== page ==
The crowd parted for Fellows, and he passed through a line of bigwigs waiting to thank him for bringing a black regiment to the city. He initially wanted to reward the crowd by ordering a dress parade, but there was no time. When he learned the quartermaster had found a ship to transport his men to their duty station on the Gulf Coast, he ordered them to form for the march to the wharf.

Stark Fellows, whose regiment marched  through lower Manhattan.
The white people lining Broadway as the 2nd United States Colored Troops marched past disappointed Fellows. “The streets were crowded all the way, but the people were very quiet,” he wrote to a comrade.

When the regiment turned onto Canal Street and entered a black neighborhood, everything changed. Flags hung from the windows, and cheers hailed the soldiers. 

Reflecting on these spectators, Fellows observed: “It seemed that at last they could speak for themselves.” They howled and leapt and tossed their caps into the air, acting as if “the day of their deliverance” had arrived, Fellows wrote. White people farther along the route “seemed to catch the excitement,” cheering the ranks of black men proudly marching to meet their destiny.

It had already been a long war, with many festive sendoffs followed by battlefield disasters. The enthusiasms of 1861 had cooled, but on this day it seemed to Fellows that something novel and grand had occurred.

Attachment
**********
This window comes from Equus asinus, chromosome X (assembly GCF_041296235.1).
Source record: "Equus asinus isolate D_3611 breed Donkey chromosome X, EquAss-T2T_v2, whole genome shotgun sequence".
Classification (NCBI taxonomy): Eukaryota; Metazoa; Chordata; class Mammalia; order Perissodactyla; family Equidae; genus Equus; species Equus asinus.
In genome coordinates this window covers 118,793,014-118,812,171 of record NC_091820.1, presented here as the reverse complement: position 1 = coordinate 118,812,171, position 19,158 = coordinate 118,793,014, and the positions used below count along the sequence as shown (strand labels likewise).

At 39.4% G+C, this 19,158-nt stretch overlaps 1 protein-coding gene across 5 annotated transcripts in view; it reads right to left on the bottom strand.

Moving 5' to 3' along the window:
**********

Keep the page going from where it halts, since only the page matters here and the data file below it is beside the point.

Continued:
The march to the wharf was also a revelation for the soldiers. As they boarded the Continental for their journey south, echoes of gratitude, approval and even adoration rang in their ears. In the words of their commander they had been “the lions of Thanksgiving day.” 

[Stark Fellows’s account of Thanksgiving was taken from his letter to Alexander Gardiner, an officer in Fellows’s old regiment, the 14th New Hampshire. The letter was written Dec. 16, 1863, from Ship Island, Miss. Fellows died of disease on May 23, 1864, and was buried in Pensacola, Fla. Gardiner was mortally wounded four months later leading the 14th at the third battle of Winchester, Va. The letter is in the Samuel A. Duncan papers in the Rauner special collections at Dartmouth College.]